Gold prices have risen 4% over the past week, highlighting the extent of issues facing the global economy. At US$1,168 an ounce, the precious metal hit a six-week high on Saturday. Tellingly, it was also the sharpest weekly upswing since January. Bullion is threatening to enter a bull market again…and it’s about time it did.
Should you be worried? If you invest in shares, you’re probably a little concerned about the state of the markets. Not because gold prices are up, but because of what rising prices tell us about the rest of the economy. Right now, they’re telling us that markets are panicking. And why wouldn’t they be?
Global trade is plunging faster than anyone anticipated. It’s one of the big indicators foreshadowing a seismic global economic slowdown; I’ll have more to say on this a little later.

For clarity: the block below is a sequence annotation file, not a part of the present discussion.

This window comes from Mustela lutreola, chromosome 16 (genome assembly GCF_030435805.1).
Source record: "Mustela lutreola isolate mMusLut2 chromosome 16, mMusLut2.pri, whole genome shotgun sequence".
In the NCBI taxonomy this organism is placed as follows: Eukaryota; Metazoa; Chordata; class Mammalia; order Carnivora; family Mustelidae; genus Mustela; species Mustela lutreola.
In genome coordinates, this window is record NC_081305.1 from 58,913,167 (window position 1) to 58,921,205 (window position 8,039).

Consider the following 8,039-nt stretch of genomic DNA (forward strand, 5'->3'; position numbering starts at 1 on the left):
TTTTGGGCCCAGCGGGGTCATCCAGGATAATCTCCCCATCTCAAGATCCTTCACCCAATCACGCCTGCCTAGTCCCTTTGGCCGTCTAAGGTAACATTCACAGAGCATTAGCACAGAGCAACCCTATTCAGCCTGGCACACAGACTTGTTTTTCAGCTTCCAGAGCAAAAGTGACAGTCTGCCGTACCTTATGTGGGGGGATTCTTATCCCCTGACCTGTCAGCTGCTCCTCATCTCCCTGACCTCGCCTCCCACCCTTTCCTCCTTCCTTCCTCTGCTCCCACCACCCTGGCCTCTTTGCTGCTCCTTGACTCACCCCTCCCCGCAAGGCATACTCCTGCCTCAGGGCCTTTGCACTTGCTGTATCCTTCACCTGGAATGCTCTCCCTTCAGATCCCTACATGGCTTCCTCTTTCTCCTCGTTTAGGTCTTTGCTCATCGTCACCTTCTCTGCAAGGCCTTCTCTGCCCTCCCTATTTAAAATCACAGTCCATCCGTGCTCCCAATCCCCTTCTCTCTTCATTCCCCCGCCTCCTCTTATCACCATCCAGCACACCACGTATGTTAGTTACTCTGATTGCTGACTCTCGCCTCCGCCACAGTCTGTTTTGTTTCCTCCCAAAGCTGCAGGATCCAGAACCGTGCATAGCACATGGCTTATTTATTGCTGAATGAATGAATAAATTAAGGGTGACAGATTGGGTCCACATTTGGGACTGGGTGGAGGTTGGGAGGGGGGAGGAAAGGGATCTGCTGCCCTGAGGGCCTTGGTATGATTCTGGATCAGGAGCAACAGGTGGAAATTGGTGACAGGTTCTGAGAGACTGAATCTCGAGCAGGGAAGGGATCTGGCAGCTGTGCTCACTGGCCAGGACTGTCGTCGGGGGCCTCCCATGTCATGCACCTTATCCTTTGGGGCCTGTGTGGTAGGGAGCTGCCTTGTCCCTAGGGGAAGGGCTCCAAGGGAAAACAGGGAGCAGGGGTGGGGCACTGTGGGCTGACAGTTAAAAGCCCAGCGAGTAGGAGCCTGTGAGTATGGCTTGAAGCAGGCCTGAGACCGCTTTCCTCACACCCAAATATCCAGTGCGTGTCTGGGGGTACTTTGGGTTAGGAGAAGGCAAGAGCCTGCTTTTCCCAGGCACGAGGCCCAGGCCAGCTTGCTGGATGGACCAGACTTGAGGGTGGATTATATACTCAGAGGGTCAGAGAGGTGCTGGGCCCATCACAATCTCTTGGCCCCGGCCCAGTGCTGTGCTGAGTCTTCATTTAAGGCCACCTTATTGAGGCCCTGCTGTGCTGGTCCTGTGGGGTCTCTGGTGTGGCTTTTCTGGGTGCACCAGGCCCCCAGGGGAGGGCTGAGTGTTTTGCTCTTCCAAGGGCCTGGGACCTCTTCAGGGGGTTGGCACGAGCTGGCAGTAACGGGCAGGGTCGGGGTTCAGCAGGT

Over in Europe, Greece is heading for the polls yet again. If you thought we were done with that, you weren’t alone. Not only is the bailout agreement up in the air again, but Greece’s future in Europe is as well.
And then there’s the elephant in the room: China. We’ve had nothing but streams of negative economic data coming out of China recently.
Manufacturing figures in the world’s second largest economy dipped well below expectations this month. Between July and August, factory output fell to its lowest point in two years. At 47.1, the index measuring manufacturing is currently trending three points below the desired 50 points mark. Not that this comes as any surprise to anyone following China’s struggles of late.
Construction is slowing too, supported by falling Chinese demand for iron ore and lower steel production.
Worse of all, Chinese trade fell 8.3% year-on-year in July.